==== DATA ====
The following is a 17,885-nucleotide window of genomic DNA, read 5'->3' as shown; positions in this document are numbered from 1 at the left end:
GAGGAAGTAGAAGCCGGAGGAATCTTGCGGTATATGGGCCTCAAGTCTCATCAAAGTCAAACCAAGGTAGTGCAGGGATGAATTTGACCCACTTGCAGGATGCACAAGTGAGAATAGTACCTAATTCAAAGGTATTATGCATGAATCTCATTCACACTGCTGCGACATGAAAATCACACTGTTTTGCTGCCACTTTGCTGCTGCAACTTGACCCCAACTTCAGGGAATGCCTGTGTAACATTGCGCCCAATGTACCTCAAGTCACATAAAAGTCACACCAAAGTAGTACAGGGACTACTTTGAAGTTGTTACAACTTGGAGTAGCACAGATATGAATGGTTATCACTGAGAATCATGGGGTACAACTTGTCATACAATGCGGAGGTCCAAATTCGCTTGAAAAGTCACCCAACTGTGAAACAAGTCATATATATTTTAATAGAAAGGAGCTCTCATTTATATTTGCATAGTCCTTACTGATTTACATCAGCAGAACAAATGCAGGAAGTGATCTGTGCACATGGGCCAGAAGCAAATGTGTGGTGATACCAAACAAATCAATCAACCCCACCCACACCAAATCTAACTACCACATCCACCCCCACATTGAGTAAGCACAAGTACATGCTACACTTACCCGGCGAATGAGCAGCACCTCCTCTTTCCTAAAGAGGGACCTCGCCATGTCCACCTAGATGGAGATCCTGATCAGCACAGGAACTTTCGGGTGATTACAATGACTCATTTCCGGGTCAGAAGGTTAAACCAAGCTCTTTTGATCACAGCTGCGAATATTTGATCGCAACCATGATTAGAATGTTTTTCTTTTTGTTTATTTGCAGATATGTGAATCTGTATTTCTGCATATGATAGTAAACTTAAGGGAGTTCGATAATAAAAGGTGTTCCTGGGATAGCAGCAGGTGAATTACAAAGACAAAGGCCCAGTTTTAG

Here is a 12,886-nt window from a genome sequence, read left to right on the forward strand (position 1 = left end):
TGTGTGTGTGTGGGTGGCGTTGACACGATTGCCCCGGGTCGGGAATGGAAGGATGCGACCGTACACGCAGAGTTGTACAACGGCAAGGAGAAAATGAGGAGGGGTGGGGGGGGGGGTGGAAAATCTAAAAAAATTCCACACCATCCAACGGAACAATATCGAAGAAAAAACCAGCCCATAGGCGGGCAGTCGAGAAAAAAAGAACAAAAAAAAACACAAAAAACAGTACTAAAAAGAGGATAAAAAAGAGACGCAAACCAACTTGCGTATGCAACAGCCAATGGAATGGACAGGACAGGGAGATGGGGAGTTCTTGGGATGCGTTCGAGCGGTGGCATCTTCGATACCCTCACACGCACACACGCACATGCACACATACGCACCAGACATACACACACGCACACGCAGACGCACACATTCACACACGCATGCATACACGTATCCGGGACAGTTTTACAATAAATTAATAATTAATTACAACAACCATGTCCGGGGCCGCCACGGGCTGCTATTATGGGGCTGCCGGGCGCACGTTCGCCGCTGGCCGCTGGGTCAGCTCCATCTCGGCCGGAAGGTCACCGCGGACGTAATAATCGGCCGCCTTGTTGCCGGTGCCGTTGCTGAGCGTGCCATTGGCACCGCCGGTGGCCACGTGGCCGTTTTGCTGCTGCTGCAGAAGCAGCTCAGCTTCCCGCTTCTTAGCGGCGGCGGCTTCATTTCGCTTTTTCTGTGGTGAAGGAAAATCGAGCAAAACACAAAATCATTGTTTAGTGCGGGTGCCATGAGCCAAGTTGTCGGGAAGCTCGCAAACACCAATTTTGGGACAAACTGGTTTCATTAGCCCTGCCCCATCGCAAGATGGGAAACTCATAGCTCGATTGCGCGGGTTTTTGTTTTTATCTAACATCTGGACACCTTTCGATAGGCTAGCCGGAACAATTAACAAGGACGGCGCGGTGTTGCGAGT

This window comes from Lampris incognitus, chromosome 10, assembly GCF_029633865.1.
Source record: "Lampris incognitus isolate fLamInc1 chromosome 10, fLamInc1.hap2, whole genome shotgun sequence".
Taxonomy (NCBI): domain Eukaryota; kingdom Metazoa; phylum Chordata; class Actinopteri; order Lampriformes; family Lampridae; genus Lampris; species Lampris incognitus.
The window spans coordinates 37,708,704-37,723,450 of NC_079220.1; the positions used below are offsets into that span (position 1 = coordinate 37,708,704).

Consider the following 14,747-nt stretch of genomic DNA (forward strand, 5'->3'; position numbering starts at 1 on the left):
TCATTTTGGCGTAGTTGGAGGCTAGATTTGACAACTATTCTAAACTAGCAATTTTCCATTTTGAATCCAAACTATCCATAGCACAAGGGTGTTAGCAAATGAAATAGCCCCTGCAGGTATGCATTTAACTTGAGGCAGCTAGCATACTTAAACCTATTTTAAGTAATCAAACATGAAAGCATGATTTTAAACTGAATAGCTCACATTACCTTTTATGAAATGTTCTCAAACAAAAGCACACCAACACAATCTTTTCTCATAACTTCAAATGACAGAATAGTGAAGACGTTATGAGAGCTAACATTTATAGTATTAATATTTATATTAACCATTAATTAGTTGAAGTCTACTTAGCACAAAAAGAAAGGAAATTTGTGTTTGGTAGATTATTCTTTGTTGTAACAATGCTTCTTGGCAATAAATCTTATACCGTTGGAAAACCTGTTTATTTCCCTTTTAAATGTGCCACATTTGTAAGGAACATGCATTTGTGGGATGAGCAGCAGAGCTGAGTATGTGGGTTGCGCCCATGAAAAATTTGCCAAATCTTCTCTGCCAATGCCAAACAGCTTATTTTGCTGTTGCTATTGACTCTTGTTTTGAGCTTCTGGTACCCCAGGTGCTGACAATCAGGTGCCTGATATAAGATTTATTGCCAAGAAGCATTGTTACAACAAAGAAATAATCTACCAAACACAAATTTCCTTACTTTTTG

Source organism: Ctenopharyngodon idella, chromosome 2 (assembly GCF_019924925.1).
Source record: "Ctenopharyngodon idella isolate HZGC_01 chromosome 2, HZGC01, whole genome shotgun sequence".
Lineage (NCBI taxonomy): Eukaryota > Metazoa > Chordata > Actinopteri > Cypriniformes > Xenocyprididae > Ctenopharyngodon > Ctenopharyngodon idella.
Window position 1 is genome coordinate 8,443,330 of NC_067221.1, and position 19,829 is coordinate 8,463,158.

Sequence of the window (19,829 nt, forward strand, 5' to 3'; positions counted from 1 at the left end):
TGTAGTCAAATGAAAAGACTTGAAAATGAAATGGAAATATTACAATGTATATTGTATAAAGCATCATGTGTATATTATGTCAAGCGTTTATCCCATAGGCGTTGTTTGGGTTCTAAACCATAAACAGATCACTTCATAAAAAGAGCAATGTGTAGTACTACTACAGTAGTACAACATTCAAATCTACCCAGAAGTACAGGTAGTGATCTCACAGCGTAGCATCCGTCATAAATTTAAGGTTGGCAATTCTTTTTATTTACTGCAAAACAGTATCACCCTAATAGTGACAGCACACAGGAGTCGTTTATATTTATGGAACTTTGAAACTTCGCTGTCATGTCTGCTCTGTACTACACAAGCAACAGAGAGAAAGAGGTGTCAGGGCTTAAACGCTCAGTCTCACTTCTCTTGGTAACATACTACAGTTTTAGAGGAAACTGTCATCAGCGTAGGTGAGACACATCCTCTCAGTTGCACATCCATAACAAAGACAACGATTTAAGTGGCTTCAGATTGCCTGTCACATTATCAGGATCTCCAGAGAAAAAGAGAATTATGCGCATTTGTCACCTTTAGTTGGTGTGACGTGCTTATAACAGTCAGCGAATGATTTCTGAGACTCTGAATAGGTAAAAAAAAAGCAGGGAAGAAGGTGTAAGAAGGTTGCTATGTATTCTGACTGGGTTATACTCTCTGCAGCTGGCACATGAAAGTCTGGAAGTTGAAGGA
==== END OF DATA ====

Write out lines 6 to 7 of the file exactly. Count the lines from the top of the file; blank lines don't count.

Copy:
Source record: "Lampris incognitus isolate fLamInc1 chromosome 10, fLamInc1.hap2, whole genome shotgun sequence".
Taxonomy (NCBI): domain Eukaryota; kingdom Metazoa; phylum Chordata; class Actinopteri; order Lampriformes; family Lampridae; genus Lampris; species Lampris incognitus.